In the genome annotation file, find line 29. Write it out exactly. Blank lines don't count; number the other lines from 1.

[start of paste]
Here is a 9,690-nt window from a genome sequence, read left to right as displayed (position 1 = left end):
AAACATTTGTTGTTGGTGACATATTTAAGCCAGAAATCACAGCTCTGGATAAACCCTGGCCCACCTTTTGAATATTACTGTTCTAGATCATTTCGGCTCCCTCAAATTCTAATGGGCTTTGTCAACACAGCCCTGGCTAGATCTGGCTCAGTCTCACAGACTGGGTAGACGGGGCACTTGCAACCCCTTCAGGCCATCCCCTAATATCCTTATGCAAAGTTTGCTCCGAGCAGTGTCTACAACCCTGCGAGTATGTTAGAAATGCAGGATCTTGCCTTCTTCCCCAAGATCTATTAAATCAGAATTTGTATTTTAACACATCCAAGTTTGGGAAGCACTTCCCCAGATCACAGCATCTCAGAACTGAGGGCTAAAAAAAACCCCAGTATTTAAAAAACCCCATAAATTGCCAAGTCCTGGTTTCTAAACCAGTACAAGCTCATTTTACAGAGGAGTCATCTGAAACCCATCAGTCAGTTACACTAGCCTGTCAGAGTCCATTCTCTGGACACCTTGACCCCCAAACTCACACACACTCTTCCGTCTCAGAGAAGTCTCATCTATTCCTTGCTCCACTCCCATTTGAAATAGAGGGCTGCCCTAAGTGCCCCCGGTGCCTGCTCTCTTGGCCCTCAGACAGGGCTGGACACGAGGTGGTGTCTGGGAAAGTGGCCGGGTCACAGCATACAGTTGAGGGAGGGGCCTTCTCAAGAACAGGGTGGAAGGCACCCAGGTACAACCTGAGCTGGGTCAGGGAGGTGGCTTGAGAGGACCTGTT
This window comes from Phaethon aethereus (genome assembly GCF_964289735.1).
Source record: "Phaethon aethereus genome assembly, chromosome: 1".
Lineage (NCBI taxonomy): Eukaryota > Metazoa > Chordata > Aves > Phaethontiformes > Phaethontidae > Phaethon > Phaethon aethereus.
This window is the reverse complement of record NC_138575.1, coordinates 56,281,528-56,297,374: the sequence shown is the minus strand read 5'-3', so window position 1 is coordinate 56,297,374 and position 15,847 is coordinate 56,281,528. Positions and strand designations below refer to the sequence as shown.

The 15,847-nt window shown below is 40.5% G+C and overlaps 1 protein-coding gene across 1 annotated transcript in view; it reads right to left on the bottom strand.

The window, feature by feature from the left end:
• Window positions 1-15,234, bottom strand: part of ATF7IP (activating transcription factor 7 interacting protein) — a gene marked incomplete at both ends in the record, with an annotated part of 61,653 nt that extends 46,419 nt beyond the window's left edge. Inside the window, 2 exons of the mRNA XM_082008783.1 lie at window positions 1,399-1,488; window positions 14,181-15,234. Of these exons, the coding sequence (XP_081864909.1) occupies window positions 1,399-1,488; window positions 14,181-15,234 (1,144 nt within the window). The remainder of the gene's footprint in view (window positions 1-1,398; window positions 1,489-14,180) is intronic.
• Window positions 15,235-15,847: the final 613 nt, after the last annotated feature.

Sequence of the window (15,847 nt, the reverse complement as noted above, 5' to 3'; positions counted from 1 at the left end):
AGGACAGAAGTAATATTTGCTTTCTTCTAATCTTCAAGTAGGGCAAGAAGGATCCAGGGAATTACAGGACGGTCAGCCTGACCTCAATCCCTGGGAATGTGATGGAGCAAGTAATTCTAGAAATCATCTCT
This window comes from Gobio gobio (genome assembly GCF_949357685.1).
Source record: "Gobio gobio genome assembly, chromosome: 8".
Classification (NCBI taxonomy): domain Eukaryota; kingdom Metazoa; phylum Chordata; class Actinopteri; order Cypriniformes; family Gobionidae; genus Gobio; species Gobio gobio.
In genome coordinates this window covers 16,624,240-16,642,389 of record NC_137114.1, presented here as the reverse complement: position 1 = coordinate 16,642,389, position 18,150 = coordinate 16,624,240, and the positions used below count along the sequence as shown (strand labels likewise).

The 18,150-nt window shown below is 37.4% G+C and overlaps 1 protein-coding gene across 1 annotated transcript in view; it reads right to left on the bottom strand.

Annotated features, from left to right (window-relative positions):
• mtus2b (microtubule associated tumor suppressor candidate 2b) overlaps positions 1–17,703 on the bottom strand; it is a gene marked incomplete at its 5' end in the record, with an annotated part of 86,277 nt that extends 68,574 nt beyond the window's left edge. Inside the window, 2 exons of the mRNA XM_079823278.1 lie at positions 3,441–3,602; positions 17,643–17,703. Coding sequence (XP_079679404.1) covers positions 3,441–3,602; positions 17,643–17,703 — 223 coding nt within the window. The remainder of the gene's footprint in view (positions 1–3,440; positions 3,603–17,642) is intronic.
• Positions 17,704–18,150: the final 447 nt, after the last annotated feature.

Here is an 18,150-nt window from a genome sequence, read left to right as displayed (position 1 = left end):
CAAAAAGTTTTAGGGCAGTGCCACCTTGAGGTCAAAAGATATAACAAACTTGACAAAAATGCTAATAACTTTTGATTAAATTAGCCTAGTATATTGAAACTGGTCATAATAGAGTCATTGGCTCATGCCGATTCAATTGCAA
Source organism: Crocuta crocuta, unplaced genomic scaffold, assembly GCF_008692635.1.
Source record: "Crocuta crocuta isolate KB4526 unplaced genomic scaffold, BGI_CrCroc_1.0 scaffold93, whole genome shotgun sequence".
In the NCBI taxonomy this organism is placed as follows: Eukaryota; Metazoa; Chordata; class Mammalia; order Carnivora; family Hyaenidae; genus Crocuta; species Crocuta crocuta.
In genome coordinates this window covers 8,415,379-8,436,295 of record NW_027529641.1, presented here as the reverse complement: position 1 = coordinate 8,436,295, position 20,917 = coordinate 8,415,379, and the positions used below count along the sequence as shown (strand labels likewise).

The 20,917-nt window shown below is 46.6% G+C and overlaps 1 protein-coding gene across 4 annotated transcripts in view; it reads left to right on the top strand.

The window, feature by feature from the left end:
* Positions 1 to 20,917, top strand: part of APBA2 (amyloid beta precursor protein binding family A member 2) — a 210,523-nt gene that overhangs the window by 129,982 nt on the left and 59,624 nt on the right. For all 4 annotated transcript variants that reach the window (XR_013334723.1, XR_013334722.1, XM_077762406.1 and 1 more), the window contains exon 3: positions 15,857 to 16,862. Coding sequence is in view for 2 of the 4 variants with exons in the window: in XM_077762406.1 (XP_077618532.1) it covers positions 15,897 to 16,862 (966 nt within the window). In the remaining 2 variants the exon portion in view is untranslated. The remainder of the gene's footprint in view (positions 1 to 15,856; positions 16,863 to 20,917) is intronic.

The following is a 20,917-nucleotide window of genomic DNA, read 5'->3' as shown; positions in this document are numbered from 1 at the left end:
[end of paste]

* Positions 1 to 20,917, top strand: part of APBA2 (amyloid beta precursor protein binding family A member 2) — a 210,523-nt gene that overhangs the window by 129,982 nt on the left and 59,624 nt on the right. For all 4 annotated transcript variants that reach the window (XR_013334723.1, XR_013334722.1, XM_077762406.1 and 1 more), the window contains exon 3: positions 15,857 to 16,862. Coding sequence is in view for 2 of the 4 variants with exons in the window: in XM_077762406.1 (XP_077618532.1) it covers positions 15,897 to 16,862 (966 nt within the window). In the remaining 2 variants the exon portion in view is untranslated. The remainder of the gene's footprint in view (positions 1 to 15,856; positions 16,863 to 20,917) is intronic.